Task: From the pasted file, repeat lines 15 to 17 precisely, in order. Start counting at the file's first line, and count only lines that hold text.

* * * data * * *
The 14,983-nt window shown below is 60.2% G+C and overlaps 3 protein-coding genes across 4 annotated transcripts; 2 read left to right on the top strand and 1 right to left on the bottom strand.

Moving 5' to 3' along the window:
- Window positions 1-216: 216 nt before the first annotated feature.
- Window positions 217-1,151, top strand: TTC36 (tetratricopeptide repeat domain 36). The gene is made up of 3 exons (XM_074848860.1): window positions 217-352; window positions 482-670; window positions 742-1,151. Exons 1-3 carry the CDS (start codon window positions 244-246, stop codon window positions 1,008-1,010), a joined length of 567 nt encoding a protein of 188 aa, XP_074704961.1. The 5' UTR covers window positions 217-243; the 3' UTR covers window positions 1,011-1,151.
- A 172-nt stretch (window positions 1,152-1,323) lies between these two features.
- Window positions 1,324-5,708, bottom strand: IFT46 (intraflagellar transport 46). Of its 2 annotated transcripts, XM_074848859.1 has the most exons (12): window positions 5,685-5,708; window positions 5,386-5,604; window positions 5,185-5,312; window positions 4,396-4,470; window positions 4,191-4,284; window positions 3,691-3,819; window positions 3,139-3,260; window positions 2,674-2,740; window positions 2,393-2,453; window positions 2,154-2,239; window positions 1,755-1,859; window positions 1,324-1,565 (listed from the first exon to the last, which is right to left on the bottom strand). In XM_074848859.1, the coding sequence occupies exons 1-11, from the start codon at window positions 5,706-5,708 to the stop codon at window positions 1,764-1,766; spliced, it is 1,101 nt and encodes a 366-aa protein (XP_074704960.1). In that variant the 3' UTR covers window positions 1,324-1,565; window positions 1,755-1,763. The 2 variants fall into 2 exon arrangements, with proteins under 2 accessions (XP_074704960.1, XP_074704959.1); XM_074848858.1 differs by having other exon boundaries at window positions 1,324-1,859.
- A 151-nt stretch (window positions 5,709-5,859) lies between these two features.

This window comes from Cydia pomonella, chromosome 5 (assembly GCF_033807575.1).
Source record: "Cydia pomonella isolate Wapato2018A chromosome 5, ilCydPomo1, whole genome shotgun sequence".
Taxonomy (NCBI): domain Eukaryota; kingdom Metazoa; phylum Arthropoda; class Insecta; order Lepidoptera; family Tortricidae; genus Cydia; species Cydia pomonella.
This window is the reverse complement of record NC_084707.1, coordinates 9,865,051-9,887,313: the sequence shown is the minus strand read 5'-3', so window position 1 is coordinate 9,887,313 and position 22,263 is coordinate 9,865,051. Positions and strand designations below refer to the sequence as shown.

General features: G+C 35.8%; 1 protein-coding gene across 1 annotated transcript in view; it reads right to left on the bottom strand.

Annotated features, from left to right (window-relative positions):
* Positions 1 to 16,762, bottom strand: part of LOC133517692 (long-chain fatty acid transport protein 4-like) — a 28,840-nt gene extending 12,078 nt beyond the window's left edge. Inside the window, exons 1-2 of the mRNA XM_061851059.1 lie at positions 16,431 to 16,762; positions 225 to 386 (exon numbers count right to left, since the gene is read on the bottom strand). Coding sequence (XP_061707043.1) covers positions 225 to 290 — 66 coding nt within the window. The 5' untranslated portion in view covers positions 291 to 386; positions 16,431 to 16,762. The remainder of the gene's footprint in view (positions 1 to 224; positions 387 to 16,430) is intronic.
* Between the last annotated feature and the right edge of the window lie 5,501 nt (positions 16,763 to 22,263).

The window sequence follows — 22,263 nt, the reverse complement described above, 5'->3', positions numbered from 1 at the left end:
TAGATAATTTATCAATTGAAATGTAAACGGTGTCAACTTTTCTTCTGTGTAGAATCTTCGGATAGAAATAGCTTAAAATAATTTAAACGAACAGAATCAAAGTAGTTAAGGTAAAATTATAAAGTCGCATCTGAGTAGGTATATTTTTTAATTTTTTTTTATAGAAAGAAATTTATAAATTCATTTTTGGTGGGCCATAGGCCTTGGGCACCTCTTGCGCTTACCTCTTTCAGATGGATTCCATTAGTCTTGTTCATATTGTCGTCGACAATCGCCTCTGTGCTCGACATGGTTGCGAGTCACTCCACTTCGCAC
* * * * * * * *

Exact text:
* Between the last annotated feature and the right edge of the window lie 5,501 nt (positions 16,763 to 22,263).

The window sequence follows — 22,263 nt, the reverse complement described above, 5'->3', positions numbered from 1 at the left end:
TAGATAATTTATCAATTGAAATGTAAACGGTGTCAACTTTTCTTCTGTGTAGAATCTTCGGATAGAAATAGCTTAAAATAATTTAAACGAACAGAATCAAAGTAGTTAAGGTAAAATTATAAAGTCGCATCTGAGTAGGTATATTTTTTAATTTTTTTTTATAGAAAGAAATTTATAAATTCATTTTTGGTGGGCCATAGGCCTTGGGCACCTCTTGCGCTTACCTCTTTCAGATGGATTCCATTAGTCTTGTTCATATTGTCGTCGACAATCGCCTCTGTGCTCGACATGGTTGCGAGTCACTCCACTTCGCAC